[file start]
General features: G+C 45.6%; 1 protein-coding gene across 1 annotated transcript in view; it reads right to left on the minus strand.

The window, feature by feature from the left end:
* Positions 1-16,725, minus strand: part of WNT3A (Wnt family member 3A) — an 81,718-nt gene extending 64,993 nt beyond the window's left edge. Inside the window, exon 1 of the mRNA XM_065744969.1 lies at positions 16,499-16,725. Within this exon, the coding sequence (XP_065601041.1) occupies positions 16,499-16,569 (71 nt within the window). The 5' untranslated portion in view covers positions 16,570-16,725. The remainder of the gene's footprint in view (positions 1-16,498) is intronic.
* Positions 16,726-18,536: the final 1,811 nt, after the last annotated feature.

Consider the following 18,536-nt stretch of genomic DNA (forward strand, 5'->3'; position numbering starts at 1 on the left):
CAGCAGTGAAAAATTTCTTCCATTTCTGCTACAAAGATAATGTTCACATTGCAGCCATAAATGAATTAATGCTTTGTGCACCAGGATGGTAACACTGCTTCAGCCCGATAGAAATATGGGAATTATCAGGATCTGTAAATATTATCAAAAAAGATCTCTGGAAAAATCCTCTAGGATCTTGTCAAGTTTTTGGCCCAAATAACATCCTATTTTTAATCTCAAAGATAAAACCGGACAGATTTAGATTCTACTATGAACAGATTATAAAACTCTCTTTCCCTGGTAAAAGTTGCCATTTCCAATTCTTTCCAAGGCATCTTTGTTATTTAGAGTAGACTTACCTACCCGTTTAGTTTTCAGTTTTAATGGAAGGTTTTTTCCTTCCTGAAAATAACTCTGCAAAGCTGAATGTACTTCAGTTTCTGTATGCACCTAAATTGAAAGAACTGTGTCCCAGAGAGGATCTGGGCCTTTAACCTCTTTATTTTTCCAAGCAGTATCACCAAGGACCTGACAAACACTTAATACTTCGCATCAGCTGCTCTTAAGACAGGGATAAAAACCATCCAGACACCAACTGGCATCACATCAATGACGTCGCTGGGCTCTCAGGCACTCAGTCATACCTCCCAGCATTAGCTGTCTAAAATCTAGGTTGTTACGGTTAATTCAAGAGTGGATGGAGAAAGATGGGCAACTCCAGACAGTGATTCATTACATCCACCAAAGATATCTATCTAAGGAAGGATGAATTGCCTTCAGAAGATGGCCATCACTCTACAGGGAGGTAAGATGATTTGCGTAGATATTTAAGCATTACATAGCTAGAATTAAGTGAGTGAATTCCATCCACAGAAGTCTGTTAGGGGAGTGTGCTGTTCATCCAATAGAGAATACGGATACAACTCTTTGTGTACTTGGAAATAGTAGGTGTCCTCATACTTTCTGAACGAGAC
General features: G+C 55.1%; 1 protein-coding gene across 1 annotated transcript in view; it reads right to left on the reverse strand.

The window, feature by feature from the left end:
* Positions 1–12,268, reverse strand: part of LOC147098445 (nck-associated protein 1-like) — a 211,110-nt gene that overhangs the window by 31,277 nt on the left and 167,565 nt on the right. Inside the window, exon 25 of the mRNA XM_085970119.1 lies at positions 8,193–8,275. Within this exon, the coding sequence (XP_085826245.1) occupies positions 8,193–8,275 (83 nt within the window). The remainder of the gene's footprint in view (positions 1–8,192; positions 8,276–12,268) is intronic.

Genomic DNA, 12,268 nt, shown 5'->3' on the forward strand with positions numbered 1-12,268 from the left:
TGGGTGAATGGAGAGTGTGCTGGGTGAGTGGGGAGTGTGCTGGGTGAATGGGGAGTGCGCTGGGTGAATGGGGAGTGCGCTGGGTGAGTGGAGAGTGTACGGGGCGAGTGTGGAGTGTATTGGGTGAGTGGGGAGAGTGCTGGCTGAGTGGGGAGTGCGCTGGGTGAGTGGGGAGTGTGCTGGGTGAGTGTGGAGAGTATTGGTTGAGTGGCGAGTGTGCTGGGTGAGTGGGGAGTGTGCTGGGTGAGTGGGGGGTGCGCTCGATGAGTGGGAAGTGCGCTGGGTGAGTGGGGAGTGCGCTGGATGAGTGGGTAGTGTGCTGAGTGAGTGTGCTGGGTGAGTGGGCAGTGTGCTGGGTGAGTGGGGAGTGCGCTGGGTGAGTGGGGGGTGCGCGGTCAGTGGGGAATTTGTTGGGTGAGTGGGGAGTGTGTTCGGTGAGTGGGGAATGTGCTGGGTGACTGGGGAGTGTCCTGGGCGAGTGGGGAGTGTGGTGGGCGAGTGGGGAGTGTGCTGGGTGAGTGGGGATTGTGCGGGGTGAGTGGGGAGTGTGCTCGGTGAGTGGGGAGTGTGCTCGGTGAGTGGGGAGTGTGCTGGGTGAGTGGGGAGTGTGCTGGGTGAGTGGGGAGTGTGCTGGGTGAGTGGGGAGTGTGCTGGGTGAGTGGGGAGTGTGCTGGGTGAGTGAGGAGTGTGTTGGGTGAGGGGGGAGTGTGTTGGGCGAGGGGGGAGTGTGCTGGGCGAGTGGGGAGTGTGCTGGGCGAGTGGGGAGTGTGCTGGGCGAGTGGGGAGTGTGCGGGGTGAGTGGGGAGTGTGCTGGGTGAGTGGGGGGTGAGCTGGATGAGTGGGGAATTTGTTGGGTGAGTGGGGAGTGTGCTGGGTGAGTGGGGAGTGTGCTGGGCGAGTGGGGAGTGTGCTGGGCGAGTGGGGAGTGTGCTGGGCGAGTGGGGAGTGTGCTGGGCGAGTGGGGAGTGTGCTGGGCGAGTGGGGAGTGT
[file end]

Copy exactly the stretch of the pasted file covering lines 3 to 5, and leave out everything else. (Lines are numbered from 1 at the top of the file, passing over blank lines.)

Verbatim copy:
* Positions 1-16,725, minus strand: part of WNT3A (Wnt family member 3A) — an 81,718-nt gene extending 64,993 nt beyond the window's left edge. Inside the window, exon 1 of the mRNA XM_065744969.1 lies at positions 16,499-16,725. Within this exon, the coding sequence (XP_065601041.1) occupies positions 16,499-16,569 (71 nt within the window). The 5' untranslated portion in view covers positions 16,570-16,725. The remainder of the gene's footprint in view (positions 1-16,498) is intronic.
* Positions 16,726-18,536: the final 1,811 nt, after the last annotated feature.

Consider the following 18,536-nt stretch of genomic DNA (forward strand, 5'->3'; position numbering starts at 1 on the left):